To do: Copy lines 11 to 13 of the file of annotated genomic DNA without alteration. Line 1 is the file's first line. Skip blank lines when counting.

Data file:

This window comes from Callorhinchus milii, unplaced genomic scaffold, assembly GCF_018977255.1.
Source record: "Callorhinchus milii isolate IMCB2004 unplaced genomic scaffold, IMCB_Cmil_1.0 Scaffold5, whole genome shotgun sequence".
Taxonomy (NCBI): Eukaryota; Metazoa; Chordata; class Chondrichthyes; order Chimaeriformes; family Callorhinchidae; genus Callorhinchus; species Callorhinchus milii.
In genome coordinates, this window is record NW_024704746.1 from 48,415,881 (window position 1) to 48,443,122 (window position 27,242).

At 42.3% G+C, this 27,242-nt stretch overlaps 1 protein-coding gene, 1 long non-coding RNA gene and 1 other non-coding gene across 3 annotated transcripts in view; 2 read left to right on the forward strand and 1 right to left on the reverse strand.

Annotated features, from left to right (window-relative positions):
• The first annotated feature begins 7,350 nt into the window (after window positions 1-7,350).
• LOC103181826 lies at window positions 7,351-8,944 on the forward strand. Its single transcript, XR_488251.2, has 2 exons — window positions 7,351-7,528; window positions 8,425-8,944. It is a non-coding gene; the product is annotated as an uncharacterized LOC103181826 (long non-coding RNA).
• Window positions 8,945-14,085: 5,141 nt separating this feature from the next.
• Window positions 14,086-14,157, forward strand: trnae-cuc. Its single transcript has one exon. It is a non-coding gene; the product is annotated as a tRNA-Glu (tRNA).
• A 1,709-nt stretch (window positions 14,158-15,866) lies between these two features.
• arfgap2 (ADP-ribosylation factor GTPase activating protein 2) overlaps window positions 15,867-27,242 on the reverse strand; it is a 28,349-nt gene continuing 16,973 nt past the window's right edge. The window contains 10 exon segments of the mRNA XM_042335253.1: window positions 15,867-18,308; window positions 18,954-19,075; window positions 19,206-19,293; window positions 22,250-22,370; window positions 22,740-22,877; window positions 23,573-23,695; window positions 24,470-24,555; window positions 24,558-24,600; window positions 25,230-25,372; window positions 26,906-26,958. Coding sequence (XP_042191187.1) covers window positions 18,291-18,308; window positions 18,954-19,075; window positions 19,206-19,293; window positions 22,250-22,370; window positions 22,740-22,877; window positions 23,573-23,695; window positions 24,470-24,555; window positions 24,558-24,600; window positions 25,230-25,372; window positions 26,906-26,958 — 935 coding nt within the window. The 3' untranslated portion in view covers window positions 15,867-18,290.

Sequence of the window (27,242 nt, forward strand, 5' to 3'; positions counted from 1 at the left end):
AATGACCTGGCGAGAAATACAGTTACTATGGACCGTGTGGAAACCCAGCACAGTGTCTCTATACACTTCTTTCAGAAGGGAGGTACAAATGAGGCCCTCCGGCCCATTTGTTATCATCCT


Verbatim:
• A 1,709-nt stretch (window positions 14,158-15,866) lies between these two features.
• arfgap2 (ADP-ribosylation factor GTPase activating protein 2) overlaps window positions 15,867-27,242 on the reverse strand; it is a 28,349-nt gene continuing 16,973 nt past the window's right edge. The window contains 10 exon segments of the mRNA XM_042335253.1: window positions 15,867-18,308; window positions 18,954-19,075; window positions 19,206-19,293; window positions 22,250-22,370; window positions 22,740-22,877; window positions 23,573-23,695; window positions 24,470-24,555; window positions 24,558-24,600; window positions 25,230-25,372; window positions 26,906-26,958. Coding sequence (XP_042191187.1) covers window positions 18,291-18,308; window positions 18,954-19,075; window positions 19,206-19,293; window positions 22,250-22,370; window positions 22,740-22,877; window positions 23,573-23,695; window positions 24,470-24,555; window positions 24,558-24,600; window positions 25,230-25,372; window positions 26,906-26,958 — 935 coding nt within the window. The 3' untranslated portion in view covers window positions 15,867-18,290.

Sequence of the window (27,242 nt, forward strand, 5' to 3'; positions counted from 1 at the left end):